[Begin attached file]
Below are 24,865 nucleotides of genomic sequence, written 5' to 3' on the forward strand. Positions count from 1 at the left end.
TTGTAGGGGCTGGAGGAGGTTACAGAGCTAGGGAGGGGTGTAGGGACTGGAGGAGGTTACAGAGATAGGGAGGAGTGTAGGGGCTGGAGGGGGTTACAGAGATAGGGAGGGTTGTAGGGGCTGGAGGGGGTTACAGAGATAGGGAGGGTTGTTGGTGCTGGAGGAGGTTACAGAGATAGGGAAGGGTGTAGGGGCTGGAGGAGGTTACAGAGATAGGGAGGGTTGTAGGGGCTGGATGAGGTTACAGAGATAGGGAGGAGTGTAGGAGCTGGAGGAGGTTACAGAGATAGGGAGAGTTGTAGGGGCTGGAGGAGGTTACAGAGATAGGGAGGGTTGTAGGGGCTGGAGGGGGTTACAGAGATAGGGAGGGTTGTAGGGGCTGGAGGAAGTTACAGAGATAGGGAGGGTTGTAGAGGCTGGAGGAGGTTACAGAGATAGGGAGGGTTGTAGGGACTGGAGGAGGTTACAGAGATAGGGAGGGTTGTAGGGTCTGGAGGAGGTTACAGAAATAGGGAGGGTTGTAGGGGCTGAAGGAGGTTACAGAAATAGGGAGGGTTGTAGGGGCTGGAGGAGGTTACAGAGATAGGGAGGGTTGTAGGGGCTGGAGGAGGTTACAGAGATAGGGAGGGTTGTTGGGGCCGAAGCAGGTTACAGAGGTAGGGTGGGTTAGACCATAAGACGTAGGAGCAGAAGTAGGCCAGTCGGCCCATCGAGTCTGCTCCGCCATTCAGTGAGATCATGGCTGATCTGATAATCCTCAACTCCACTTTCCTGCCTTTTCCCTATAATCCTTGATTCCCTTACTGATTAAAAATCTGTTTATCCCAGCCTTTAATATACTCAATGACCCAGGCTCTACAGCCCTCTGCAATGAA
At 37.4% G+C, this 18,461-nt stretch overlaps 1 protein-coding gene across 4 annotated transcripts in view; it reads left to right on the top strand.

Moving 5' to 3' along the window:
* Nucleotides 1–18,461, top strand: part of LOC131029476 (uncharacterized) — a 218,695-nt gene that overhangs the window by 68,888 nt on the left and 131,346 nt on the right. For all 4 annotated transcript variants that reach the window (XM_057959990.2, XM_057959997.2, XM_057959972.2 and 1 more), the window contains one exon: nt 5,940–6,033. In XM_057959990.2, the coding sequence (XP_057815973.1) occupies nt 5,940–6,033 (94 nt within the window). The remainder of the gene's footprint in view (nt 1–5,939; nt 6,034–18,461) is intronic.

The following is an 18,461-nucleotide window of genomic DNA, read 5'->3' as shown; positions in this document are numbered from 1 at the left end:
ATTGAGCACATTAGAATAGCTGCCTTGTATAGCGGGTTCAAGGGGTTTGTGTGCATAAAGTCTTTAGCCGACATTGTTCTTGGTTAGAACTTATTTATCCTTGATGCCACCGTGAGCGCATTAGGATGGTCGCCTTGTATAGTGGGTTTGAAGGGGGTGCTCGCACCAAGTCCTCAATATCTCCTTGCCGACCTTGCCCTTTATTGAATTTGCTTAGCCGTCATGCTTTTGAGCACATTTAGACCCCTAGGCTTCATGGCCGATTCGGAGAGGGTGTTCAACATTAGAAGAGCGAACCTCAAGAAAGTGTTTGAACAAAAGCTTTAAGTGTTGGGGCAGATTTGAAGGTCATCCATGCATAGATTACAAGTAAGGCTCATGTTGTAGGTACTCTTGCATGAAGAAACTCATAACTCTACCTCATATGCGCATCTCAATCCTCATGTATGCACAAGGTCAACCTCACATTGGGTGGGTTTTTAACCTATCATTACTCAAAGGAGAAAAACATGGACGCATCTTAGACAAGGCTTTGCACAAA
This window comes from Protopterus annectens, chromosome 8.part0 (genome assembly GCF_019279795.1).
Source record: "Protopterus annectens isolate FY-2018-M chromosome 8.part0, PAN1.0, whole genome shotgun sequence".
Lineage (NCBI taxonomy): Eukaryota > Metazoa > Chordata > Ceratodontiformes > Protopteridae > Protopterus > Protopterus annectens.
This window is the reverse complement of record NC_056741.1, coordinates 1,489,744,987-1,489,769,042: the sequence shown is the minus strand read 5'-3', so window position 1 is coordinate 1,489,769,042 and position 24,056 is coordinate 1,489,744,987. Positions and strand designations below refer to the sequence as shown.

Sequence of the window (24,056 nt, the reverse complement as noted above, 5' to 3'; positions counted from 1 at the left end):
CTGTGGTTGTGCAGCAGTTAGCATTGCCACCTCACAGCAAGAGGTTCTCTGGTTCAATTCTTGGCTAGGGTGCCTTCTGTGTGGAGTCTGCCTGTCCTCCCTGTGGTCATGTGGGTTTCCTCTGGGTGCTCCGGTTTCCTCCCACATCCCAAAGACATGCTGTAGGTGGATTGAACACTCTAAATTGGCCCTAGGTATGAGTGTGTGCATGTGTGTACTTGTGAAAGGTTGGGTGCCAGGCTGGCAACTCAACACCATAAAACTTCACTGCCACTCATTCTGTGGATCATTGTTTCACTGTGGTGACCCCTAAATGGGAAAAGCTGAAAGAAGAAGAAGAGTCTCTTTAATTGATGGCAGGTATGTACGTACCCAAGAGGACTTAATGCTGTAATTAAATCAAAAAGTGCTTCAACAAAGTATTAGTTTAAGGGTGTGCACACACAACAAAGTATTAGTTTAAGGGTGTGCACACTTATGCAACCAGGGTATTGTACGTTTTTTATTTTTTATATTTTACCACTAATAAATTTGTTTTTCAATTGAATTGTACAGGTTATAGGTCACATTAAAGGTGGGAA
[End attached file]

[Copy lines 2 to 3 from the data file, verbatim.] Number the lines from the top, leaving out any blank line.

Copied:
TTGTAGGGGCTGGAGGAGGTTACAGAGCTAGGGAGGGGTGTAGGGACTGGAGGAGGTTACAGAGATAGGGAGGAGTGTAGGGGCTGGAGGGGGTTACAGAGATAGGGAGGGTTGTAGGGGCTGGAGGGGGTTACAGAGATAGGGAGGGTTGTTGGTGCTGGAGGAGGTTACAGAGATAGGGAAGGGTGTAGGGGCTGGAGGAGGTTACAGAGATAGGGAGGGTTGTAGGGGCTGGATGAGGTTACAGAGATAGGGAGGAGTGTAGGAGCTGGAGGAGGTTACAGAGATAGGGAGAGTTGTAGGGGCTGGAGGAGGTTACAGAGATAGGGAGGGTTGTAGGGGCTGGAGGGGGTTACAGAGATAGGGAGGGTTGTAGGGGCTGGAGGAAGTTACAGAGATAGGGAGGGTTGTAGAGGCTGGAGGAGGTTACAGAGATAGGGAGGGTTGTAGGGACTGGAGGAGGTTACAGAGATAGGGAGGGTTGTAGGGTCTGGAGGAGGTTACAGAAATAGGGAGGGTTGTAGGGGCTGAAGGAGGTTACAGAAATAGGGAGGGTTGTAGGGGCTGGAGGAGGTTACAGAGATAGGGAGGGTTGTAGGGGCTGGAGGAGGTTACAGAGATAGGGAGGGTTGTTGGGGCCGAAGCAGGTTACAGAGGTAGGGTGGGTTAGACCATAAGACGTAGGAGCAGAAGTAGGCCAGTCGGCCCATCGAGTCTGCTCCGCCATTCAGTGAGATCATGGCTGATCTGATAATCCTCAACTCCACTTTCCTGCCTTTTCCCTATAATCCTTGATTCCCTTACTGATTAAAAATCTGTTTATCCCAGCCTTTAATATACTCAATGACCCAGGCTCTACAGCCCTCTGCAATGAA
At 37.4% G+C, this 18,461-nt stretch overlaps 1 protein-coding gene across 4 annotated transcripts in view; it reads left to right on the top strand.